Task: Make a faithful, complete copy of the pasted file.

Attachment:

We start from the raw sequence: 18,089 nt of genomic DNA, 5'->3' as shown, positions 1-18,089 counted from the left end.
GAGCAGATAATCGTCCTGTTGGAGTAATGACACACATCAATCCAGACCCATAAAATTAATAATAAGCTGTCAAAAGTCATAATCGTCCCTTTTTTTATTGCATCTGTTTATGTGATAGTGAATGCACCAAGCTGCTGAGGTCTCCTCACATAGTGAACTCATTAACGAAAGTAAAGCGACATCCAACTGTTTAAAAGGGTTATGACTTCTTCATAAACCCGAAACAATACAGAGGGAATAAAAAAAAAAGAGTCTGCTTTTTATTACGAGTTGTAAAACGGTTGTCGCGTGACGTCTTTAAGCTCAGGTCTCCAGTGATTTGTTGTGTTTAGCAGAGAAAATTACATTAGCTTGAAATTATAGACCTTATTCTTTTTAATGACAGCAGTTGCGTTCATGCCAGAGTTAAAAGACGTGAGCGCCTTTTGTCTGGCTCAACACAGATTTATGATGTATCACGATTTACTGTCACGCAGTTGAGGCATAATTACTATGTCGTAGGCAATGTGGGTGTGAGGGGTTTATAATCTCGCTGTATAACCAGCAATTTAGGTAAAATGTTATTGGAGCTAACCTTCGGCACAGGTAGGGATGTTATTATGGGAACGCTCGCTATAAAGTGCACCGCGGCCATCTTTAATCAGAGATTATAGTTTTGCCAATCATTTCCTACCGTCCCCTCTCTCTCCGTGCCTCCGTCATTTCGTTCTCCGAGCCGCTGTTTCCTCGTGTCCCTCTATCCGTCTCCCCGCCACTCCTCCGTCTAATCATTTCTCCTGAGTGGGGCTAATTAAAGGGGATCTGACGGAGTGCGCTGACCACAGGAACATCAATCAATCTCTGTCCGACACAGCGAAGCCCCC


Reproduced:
We start from the raw sequence: 18,089 nt of genomic DNA, 5'->3' as shown, positions 1-18,089 counted from the left end.
GAGCAGATAATCGTCCTGTTGGAGTAATGACACACATCAATCCAGACCCATAAAATTAATAATAAGCTGTCAAAAGTCATAATCGTCCCTTTTTTTATTGCATCTGTTTATGTGATAGTGAATGCACCAAGCTGCTGAGGTCTCCTCACATAGTGAACTCATTAACGAAAGTAAAGCGACATCCAACTGTTTAAAAGGGTTATGACTTCTTCATAAACCCGAAACAATACAGAGGGAATAAAAAAAAAAGAGTCTGCTTTTTATTACGAGTTGTAAAACGGTTGTCGCGTGACGTCTTTAAGCTCAGGTCTCCAGTGATTTGTTGTGTTTAGCAGAGAAAATTACATTAGCTTGAAATTATAGACCTTATTCTTTTTAATGACAGCAGTTGCGTTCATGCCAGAGTTAAAAGACGTGAGCGCCTTTTGTCTGGCTCAACACAGATTTATGATGTATCACGATTTACTGTCACGCAGTTGAGGCATAATTACTATGTCGTAGGCAATGTGGGTGTGAGGGGTTTATAATCTCGCTGTATAACCAGCAATTTAGGTAAAATGTTATTGGAGCTAACCTTCGGCACAGGTAGGGATGTTATTATGGGAACGCTCGCTATAAAGTGCACCGCGGCCATCTTTAATCAGAGATTATAGTTTTGCCAATCATTTCCTACCGTCCCCTCTCTCTCCGTGCCTCCGTCATTTCGTTCTCCGAGCCGCTGTTTCCTCGTGTCCCTCTATCCGTCTCCCCGCCACTCCTCCGTCTAATCATTTCTCCTGAGTGGGGCTAATTAAAGGGGATCTGACGGAGTGCGCTGACCACAGGAACATCAATCAATCTCTGTCCGACACAGCGAAGCCCCC